Shantae
  • Genre:
    • Platformer
  • Platform:
    • Game Boy Color
  • Developer:
    • WayForward
  • Publisher:
    • Capcom
  • Released:
    • US 06/02/2002
Score: 80%

This review was published on 05/14/2010.

Shantae is a game released for the Game Boy Color during a time when everyone had already moved on to the Game Boy Advance. It's puzzling as to why this occurred, as this sort of thing tends to hurt the chances of your game selling. And it did. That's a shame, really, as there aren't many games out there quite like this one. Trust me, I've looked. Therefore, I think it is imperative that you carefully read through my run-down of the game before you decide it to be another shoddy title for the Game Boy Color. You never know: this could very well be worth your time. If anything, I can at least guarantee that you will learn something here.

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Looks can be deceiving, and such a statement can readily be applied to Shantae. Upon initial inspection, it will look like nothing more than a 2-D platformer with an Arabian theme. This is especially true for the introductory level; it plays like a straight-forward, action platformer. However, it is important to play past this stage, for the game's true nature will only be revealed once you've cleared said stage. To be bluntly honest, this first stage isn't very good, and is easily the worst part of the game. I'm not sure what the game developers were thinking, putting such a shoddy level right at the beginning, but believe me when I say that it's worth the trouble to get through it. You won't be disappointed.

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A game like Shantae is difficult to categorize into a single genre, as it combines elements from many. For one, after completing the less-than-stellar intro stage, an expansive world opens up to you, similar to what you'd expect from a Metroid game. There are towns, which contain shops that allow you to engage in the same sort of commerce you'd expect from an RPG. Your mission takes you to a number of dungeons, where you do the usual Zelda thing of solving puzzles to earn keys that allow you through locked doors. At this point, I'd consider a quest like this incomplete if it didn't have abilities that you earn throughout the game that let you gain access to new areas. Shantae has that covered, too. If I had to really put my finger on it, I'd say Shantae is what Zelda II on the NES should have been; a Zelda game done in a 2-D platformer fashion. You could say that Metroid has already accomplished that, but I feel that Metroid's exploration is a bit different from the dungeon-to-dungeon design of Zelda, of which Shantae more closely resembles.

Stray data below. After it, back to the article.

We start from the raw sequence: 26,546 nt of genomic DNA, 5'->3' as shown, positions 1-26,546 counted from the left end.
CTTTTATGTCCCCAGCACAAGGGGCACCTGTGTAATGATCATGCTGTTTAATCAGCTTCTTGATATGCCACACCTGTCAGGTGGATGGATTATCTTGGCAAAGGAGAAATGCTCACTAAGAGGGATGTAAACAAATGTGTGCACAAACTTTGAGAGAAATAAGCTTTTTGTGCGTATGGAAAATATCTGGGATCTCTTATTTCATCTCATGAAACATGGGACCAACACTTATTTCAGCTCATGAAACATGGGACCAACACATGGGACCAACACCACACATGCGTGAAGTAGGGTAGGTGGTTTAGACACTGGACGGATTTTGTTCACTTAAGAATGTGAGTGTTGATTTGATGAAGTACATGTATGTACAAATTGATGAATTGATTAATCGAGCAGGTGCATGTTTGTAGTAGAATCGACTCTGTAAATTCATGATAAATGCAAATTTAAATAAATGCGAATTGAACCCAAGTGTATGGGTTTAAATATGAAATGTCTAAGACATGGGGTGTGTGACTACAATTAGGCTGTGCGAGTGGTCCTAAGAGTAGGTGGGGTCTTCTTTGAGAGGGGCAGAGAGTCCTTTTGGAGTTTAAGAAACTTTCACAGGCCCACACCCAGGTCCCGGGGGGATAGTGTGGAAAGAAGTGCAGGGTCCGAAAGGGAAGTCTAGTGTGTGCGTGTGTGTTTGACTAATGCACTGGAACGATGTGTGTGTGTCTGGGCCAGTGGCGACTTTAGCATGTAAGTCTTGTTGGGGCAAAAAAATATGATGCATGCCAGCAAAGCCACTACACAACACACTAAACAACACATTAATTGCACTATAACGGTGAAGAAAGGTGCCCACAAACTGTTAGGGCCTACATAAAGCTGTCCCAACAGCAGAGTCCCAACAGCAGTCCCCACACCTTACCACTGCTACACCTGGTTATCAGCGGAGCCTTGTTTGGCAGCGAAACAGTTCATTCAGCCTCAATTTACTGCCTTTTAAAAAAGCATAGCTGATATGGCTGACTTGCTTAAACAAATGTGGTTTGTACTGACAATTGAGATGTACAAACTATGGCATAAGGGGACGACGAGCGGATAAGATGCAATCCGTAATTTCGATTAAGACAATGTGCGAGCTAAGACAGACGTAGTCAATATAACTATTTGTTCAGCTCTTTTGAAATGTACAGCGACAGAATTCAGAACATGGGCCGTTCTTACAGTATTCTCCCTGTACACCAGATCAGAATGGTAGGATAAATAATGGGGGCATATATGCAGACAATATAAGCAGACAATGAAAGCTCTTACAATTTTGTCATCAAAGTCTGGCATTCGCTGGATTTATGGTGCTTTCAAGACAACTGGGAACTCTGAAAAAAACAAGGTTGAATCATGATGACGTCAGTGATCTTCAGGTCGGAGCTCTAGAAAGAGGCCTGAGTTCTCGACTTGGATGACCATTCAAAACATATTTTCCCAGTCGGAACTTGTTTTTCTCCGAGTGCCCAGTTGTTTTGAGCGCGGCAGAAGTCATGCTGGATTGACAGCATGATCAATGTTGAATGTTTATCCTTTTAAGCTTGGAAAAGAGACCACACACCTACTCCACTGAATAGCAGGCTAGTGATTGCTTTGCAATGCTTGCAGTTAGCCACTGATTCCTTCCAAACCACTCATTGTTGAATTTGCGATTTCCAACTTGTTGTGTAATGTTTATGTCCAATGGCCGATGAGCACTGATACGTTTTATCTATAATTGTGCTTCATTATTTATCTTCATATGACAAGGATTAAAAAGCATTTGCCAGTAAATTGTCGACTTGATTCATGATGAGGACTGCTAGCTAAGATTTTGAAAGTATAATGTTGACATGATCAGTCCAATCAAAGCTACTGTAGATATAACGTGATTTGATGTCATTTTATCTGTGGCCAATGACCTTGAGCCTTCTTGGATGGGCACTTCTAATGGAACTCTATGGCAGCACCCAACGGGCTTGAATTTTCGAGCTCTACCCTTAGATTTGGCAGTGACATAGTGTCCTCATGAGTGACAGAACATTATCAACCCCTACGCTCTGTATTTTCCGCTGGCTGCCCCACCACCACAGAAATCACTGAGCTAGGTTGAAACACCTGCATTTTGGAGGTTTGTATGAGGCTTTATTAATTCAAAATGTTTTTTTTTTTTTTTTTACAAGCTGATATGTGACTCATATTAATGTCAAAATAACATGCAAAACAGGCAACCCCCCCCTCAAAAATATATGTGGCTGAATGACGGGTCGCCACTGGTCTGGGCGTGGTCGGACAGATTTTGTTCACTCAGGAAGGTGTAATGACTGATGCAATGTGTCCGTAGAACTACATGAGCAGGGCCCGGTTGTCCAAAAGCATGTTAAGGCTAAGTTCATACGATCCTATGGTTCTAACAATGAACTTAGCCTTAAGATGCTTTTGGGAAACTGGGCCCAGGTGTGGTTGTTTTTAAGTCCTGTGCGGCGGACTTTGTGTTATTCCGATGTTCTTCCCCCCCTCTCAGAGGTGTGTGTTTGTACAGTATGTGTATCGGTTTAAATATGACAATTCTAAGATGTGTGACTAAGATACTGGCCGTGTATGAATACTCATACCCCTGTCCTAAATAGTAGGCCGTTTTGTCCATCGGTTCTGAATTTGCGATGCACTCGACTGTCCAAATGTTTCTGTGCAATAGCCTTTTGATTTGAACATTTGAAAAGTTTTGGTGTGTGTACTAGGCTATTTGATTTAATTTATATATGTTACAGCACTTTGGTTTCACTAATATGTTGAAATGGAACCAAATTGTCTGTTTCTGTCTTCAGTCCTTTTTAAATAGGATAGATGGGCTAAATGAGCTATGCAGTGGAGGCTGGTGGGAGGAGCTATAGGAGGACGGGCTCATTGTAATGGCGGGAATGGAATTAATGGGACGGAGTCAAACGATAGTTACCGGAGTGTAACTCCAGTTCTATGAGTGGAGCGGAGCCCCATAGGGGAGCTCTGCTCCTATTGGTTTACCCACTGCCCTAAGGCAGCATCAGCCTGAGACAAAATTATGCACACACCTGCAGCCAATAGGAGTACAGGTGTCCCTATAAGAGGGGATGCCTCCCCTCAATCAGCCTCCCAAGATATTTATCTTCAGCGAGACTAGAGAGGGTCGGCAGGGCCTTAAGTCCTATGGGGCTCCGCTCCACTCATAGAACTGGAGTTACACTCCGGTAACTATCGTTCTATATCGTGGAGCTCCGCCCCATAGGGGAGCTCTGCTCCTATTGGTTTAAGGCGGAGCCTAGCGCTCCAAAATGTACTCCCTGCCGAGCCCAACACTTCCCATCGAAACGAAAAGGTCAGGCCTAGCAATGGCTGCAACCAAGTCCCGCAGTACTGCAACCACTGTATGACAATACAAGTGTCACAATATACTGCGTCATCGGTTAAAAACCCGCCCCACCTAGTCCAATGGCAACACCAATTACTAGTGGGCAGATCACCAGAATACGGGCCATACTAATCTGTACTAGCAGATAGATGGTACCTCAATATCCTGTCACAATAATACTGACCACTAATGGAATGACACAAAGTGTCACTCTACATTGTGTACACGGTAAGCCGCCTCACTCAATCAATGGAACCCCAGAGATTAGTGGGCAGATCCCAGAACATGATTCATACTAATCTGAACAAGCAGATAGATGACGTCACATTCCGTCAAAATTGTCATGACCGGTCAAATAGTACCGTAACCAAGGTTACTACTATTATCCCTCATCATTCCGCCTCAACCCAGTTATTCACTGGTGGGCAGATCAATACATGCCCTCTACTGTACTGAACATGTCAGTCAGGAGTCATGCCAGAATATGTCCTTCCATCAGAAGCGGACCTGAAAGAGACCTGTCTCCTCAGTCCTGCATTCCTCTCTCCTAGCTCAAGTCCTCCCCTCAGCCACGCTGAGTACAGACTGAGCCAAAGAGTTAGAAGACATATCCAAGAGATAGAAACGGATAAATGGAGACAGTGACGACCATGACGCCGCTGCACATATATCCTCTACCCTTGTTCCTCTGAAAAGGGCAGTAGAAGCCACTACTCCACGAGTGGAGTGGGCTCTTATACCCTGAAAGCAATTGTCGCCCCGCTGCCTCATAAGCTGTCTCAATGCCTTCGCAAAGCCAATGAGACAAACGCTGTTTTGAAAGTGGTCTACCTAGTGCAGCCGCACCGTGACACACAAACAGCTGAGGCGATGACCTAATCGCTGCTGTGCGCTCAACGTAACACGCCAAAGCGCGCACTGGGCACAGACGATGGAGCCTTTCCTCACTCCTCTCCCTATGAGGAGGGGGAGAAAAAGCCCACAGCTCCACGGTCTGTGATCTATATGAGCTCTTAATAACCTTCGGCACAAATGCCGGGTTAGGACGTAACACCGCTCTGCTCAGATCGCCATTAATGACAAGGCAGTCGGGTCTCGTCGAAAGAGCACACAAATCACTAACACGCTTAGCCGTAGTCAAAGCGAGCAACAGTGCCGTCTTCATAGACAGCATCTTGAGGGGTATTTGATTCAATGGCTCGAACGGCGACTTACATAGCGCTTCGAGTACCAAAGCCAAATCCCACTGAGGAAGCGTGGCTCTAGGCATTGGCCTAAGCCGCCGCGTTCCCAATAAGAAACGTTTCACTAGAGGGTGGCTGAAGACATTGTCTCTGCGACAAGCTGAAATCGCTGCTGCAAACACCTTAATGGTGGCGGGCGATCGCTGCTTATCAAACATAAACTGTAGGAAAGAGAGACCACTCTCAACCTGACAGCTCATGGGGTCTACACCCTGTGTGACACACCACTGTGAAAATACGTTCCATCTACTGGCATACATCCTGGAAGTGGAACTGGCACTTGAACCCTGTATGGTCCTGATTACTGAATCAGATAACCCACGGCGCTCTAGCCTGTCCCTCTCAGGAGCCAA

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While there aren't many towns, there are enough to hold your attention. Your exploration of the towns is presented in an interesting behind-the-back perspective, where you get to speak to random townsfolk passing by or enter any one of the town's buildings. It is imperative to enter every town once or twice to speak to the prerequisite NPC that advances the plot (don't worry, these NPCs are always in special buildings that are easy to spot), but you'll be entering these towns far more often for other reasons. I mean, aside from using them to restore your health and save your game. What I'm talking about is twofold; the shops and mini-game... places. I'm not sure what to call the latter, but they're places that allow you to play short mini-games to get a chance at earning some extra money. These are fun, and beat grinding on enemies any day. And unlike the Zelda series, the shops offer plenty of items to blow your cash on: equipment that adds new combat skills to your repertoire, offensive items that can be used to easily dispatch your foes, supportive items that grant you things like temporary invincibility or double attack power, and lastly, restorative items to heal you. You'll never find yourself in a situation where you have more money than you know what to do with, so to speak.